Friday, November 18, 2005

Value of Parks

From the recent Otis Civic Strategies Report:

Money Grows on Trees
The Value of an Urban Park

Ask people to value an urban park and they might talk about the benefits of recreation or how green spaces can keep city air cleaner and temperatures cooler in summers. Or they might talk about social capital and how parks offer gathering places for conversation and celebrations. But Chicago's new downtown park, Millennium Park, is adding another value: that of cold, hard cash.

Millennium Park opened in 2004 with two big strikes against it. It was four years late. (It was supposed to have opened in the millennium year.) And it was embarrassingly expensive. Originally budgeted at $150 million, the park's final cost was $475 million. But when people laid eyes on this 25-acre jewel of a park, which is part green space and part art space, none of that mattered. Since opening day, crowds have been drawn to its stunning sculptures and playful architecture.

And, it turns out, so are real estate developers. A study this year by Chicago's planning department estimated that Millennium Park would create $1.4 billion in residential development in the next decade. How? Because the park has created a huge demand for apartments and condos nearby. "Millennium Park has become a status symbol, a focal point, a magnet for the surrounding neighborhood, making properties around the park extremely desirable," a real estate analyst told the Chicago Tribune.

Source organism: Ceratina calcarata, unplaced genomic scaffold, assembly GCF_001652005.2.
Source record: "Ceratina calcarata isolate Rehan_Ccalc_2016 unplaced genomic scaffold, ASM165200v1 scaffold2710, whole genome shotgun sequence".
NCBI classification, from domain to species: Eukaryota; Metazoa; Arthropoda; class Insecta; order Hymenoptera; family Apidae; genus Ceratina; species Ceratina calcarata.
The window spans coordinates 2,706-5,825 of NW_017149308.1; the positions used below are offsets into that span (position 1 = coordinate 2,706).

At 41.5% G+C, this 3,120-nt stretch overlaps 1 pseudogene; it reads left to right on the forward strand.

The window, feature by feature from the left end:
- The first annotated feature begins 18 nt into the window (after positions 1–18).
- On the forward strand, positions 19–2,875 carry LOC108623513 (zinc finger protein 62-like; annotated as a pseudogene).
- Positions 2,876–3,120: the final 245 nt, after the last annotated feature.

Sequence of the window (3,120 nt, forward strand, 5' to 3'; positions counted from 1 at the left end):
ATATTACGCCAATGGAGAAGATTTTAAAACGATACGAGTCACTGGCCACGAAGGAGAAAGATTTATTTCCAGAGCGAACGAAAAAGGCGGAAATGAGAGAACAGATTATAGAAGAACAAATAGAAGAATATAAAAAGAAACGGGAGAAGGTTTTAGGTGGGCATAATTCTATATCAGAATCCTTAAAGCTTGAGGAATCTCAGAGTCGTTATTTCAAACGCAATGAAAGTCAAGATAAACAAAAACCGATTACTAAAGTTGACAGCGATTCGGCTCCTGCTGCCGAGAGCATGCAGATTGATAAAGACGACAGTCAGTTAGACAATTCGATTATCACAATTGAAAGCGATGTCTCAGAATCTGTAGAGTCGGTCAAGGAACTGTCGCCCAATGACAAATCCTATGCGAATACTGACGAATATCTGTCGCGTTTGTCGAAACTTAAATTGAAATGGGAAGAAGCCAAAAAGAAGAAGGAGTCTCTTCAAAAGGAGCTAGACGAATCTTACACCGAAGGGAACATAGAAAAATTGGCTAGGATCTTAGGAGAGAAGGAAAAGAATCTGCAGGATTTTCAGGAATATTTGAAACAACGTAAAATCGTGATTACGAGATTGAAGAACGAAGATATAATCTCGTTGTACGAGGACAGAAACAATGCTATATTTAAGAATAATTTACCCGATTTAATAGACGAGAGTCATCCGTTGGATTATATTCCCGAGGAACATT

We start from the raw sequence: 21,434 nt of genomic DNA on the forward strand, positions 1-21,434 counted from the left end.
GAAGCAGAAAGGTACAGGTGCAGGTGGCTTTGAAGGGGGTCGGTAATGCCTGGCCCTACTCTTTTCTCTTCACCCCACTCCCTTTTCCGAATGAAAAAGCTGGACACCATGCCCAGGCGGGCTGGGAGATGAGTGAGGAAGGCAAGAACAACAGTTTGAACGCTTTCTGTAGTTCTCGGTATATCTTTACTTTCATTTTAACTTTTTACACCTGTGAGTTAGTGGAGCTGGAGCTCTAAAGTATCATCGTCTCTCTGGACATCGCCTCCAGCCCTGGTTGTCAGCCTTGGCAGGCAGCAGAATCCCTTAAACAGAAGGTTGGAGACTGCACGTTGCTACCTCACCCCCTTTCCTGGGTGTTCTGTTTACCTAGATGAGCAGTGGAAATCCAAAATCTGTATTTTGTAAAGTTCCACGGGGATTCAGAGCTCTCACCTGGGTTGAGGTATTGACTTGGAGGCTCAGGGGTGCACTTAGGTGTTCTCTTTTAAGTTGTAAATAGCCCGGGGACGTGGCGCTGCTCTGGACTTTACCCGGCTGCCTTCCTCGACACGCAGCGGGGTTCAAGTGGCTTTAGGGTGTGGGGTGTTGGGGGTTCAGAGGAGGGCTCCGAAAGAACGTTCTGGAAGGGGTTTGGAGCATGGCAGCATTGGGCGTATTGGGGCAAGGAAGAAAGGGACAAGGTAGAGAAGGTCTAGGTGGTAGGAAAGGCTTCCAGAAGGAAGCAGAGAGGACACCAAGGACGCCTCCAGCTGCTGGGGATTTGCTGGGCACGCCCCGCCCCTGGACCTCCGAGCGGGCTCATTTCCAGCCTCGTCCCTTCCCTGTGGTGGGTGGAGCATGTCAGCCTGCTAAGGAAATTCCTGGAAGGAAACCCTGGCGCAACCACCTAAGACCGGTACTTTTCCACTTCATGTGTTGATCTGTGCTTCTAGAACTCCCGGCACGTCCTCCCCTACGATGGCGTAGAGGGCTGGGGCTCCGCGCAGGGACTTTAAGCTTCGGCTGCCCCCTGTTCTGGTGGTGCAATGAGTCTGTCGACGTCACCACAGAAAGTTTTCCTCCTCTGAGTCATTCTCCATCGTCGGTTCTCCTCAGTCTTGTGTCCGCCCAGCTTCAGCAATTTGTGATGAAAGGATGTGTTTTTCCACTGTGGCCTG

Why not think of the money we have recently "found" for the development of Payne Park, as an investment? Let's invest in green space. Find ways to make this a signature green space in Sarasota. The returns should be terrific.

We do not need to change the land use or the zoning around Payne Park to increase value to the city. What we need to do is make Payne Park a very special place.

1 comment:

Anonymous said...

This blog acknowledges the positive effect Millennium Park has had on downtown Chicago by increased those who want to live around the park, spurring development. Then you say we do not need to change the zoning and land use around Paine Park to increase value to the city.

What a conflicted bunch of gibberish.

We obviously have value in the park already and we obviously have the need for more housing around our downtown. I am sure there are a lot of people that would love to live around Payne Park as the example you brought to our attention from Millennium Park. Our hats off to our fathers making the decision to look ahead by suggesting an increase in the number of those that can enjoy that possiblity.